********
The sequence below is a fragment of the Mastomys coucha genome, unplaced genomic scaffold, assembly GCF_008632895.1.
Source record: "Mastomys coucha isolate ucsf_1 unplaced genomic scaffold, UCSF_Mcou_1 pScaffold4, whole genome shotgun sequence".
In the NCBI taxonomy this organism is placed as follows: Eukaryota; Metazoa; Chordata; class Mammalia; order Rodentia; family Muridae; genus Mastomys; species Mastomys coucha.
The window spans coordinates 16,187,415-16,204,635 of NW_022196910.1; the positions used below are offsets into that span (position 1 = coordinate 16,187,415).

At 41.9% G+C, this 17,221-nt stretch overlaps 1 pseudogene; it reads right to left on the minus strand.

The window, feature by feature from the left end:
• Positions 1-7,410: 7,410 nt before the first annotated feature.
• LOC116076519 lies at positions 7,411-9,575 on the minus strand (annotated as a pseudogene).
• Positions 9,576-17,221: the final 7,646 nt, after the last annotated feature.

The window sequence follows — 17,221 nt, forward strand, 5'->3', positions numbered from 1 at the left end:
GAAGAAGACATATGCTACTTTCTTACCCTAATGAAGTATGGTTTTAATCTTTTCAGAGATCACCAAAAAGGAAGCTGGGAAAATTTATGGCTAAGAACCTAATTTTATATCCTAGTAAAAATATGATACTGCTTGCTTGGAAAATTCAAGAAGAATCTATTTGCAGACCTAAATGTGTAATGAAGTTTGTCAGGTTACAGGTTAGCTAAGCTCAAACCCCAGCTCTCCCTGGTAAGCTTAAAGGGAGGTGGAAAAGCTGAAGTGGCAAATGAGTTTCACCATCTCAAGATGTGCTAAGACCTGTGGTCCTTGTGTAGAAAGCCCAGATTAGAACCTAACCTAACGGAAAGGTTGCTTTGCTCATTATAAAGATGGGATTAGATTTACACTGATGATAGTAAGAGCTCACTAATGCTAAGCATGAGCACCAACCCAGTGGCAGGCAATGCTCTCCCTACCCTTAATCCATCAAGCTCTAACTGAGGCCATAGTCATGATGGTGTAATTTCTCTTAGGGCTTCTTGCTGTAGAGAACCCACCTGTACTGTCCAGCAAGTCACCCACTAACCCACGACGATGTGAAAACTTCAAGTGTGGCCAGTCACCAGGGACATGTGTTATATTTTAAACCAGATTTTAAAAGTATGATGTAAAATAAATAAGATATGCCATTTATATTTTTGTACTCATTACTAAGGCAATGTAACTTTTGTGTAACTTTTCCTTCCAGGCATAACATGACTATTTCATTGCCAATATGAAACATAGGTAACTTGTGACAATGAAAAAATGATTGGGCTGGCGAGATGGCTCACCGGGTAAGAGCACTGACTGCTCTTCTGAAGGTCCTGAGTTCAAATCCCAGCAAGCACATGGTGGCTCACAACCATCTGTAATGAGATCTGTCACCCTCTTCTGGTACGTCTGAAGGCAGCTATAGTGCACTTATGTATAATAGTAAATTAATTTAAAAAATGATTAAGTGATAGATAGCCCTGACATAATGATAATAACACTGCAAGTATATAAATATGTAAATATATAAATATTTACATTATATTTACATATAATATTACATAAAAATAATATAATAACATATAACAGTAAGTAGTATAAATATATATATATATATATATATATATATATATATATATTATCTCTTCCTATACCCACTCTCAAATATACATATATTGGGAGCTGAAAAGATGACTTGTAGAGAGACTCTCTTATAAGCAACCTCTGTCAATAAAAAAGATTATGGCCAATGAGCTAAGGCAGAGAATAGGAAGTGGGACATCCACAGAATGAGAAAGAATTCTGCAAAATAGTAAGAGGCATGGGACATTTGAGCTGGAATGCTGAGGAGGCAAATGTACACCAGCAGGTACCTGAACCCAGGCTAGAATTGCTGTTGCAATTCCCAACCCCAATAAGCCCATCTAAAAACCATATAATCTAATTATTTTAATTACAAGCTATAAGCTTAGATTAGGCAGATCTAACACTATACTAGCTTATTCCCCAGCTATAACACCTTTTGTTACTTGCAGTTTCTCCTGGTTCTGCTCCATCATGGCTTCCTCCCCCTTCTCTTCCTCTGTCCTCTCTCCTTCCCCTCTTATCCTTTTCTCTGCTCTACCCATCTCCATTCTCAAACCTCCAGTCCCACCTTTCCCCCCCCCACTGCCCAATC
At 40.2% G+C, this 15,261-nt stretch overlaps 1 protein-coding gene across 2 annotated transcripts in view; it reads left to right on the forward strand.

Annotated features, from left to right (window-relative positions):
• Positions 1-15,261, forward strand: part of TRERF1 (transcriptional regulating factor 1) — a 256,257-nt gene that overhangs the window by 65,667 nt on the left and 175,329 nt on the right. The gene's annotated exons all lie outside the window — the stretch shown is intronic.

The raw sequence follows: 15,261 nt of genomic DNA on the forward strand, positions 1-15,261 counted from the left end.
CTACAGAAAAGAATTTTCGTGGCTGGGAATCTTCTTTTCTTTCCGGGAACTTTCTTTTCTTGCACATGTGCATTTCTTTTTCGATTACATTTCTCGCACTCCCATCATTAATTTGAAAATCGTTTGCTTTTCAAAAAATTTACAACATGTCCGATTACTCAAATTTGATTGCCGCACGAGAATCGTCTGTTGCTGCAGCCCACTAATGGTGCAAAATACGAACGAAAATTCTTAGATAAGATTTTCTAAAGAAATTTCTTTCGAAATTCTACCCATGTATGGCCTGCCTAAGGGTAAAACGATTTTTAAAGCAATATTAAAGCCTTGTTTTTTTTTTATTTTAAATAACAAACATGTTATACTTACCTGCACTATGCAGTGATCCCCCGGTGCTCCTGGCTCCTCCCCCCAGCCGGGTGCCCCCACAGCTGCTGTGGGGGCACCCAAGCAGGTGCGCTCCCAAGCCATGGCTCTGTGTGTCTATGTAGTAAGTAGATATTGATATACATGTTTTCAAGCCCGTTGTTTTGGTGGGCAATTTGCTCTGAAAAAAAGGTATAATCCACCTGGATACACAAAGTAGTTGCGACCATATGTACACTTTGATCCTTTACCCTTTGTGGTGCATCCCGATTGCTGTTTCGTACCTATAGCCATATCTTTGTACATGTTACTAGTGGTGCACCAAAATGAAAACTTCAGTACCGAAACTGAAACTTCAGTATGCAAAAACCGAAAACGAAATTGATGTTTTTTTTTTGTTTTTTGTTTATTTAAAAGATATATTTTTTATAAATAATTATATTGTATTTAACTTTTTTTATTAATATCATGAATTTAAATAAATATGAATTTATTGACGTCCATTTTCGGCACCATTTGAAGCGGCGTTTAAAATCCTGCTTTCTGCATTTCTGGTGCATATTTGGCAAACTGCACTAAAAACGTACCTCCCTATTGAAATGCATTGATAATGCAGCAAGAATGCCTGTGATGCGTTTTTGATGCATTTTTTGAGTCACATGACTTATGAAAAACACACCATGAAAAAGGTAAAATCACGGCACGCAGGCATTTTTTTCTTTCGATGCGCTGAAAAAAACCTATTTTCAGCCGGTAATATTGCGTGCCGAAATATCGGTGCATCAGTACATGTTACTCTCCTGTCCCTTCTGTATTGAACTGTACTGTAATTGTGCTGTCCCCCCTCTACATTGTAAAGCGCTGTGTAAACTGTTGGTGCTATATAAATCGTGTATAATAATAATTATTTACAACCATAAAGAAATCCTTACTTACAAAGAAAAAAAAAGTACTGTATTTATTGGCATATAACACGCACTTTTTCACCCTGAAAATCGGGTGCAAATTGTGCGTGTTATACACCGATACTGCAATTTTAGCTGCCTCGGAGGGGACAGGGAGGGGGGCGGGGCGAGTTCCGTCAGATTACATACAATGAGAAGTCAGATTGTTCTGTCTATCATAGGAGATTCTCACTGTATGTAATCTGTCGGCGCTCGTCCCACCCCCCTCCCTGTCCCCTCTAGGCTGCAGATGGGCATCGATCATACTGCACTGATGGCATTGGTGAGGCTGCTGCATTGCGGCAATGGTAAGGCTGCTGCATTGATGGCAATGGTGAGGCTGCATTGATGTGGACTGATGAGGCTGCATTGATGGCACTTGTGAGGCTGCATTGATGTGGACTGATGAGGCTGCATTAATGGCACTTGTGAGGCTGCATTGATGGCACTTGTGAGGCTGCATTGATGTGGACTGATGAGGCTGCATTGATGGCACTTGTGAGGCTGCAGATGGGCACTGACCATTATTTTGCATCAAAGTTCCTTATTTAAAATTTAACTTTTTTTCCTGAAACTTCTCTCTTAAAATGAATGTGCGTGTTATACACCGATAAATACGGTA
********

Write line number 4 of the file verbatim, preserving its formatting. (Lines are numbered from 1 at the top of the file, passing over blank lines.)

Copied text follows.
The window spans coordinates 16,187,415-16,204,635 of NW_022196910.1; the positions used below are offsets into that span (position 1 = coordinate 16,187,415).